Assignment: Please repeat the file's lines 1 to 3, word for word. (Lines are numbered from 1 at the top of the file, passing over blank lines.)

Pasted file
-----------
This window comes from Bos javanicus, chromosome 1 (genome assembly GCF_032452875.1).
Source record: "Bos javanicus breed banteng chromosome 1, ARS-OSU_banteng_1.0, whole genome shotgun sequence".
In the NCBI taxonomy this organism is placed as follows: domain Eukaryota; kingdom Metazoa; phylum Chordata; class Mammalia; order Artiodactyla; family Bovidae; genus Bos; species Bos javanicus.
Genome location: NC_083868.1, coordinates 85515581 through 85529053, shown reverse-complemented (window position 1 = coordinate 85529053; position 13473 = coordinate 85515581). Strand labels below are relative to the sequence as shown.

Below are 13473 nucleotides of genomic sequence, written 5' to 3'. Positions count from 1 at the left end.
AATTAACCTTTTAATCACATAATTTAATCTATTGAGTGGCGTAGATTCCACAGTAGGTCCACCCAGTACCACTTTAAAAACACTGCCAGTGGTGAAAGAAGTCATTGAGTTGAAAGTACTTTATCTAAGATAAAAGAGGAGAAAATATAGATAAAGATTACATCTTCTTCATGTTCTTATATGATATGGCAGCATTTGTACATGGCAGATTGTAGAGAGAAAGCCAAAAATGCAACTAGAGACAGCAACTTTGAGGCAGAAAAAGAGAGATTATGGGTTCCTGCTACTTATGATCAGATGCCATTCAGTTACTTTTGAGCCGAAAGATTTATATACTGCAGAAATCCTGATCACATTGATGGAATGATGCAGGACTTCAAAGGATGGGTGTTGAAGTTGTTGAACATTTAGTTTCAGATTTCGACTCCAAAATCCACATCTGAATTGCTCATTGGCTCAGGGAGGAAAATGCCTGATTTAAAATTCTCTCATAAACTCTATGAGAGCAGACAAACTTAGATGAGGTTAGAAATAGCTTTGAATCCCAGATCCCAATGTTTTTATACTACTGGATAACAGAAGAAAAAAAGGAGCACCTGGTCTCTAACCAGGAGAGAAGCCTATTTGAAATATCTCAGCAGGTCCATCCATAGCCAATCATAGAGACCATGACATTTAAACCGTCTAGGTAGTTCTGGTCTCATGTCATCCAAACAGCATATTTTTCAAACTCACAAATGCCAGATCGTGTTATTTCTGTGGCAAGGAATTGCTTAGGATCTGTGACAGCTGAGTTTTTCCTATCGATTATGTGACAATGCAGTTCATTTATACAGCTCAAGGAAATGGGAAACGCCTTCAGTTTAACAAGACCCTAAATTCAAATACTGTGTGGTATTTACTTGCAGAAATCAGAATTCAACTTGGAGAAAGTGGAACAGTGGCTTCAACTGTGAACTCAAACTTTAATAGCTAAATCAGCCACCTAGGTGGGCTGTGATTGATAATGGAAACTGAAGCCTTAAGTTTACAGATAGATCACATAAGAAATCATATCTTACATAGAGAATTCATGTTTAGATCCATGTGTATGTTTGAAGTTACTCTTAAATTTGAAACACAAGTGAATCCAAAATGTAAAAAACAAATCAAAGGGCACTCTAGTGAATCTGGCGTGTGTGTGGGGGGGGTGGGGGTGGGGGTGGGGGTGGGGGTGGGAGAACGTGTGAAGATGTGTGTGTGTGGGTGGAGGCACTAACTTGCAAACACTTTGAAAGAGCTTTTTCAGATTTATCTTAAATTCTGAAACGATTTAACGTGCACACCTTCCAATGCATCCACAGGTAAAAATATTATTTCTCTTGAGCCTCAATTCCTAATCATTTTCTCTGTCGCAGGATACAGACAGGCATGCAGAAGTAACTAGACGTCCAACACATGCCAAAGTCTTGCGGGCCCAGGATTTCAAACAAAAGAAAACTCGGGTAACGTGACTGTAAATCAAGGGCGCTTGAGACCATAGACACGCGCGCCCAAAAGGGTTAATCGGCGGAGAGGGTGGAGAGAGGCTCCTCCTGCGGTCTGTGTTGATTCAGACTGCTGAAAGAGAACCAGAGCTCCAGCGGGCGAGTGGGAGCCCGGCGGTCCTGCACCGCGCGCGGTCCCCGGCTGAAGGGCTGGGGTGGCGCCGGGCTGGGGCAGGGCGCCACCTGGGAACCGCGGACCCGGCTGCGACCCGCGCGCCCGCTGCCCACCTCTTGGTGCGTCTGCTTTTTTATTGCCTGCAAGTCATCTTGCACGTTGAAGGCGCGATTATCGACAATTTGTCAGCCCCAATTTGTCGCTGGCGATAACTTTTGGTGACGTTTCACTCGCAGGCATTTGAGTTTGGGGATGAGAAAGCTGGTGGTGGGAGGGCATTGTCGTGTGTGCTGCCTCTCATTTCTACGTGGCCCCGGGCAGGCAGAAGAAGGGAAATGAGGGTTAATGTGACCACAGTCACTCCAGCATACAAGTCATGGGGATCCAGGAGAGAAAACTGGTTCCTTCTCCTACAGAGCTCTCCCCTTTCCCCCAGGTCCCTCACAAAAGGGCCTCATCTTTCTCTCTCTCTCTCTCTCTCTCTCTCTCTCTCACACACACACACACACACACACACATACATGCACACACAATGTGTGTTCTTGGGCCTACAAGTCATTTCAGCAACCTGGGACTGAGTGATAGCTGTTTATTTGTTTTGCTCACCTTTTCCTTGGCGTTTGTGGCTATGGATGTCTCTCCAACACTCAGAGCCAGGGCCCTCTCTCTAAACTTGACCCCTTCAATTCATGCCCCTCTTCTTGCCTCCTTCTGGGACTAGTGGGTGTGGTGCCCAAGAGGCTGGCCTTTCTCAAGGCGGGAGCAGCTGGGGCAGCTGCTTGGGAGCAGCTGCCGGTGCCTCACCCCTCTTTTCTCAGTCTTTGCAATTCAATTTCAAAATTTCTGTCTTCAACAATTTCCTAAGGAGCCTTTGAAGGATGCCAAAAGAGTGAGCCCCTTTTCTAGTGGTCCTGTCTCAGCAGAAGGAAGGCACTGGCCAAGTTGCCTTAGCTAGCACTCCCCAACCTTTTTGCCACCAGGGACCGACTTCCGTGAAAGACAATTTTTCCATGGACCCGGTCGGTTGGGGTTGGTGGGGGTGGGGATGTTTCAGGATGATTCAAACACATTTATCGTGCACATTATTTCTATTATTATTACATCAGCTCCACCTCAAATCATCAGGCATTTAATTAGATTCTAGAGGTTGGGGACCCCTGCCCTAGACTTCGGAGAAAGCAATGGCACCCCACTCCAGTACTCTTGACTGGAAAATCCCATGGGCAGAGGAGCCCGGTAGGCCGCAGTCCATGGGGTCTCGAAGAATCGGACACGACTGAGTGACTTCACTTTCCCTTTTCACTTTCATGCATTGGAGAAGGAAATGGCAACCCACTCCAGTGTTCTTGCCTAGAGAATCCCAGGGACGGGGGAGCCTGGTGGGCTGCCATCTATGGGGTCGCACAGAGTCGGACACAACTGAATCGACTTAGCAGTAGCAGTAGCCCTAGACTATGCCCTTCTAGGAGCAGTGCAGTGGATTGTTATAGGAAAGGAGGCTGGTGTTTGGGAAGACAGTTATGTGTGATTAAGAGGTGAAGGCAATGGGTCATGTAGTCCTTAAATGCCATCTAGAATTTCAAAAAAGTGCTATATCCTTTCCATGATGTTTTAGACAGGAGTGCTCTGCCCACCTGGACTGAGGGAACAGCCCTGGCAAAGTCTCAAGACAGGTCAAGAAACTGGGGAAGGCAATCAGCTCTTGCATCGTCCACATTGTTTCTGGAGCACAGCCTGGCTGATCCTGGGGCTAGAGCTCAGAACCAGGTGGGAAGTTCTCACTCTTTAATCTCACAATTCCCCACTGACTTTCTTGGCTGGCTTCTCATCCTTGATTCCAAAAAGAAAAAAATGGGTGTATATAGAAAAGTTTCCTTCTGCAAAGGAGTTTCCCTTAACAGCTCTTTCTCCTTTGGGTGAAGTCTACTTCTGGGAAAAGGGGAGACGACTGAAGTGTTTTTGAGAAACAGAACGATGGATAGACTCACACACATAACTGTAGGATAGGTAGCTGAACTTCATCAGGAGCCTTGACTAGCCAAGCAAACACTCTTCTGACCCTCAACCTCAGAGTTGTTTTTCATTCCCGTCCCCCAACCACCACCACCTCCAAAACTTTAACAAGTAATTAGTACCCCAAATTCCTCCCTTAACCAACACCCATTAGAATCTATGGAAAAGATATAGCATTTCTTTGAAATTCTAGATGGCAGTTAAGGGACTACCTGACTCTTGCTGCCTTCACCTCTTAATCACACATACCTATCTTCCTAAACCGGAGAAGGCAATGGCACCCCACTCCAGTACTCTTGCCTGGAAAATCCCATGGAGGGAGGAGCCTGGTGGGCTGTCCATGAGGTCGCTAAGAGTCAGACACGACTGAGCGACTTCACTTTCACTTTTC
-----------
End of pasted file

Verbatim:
This window comes from Bos javanicus, chromosome 1 (genome assembly GCF_032452875.1).
Source record: "Bos javanicus breed banteng chromosome 1, ARS-OSU_banteng_1.0, whole genome shotgun sequence".
In the NCBI taxonomy this organism is placed as follows: domain Eukaryota; kingdom Metazoa; phylum Chordata; class Mammalia; order Artiodactyla; family Bovidae; genus Bos; species Bos javanicus.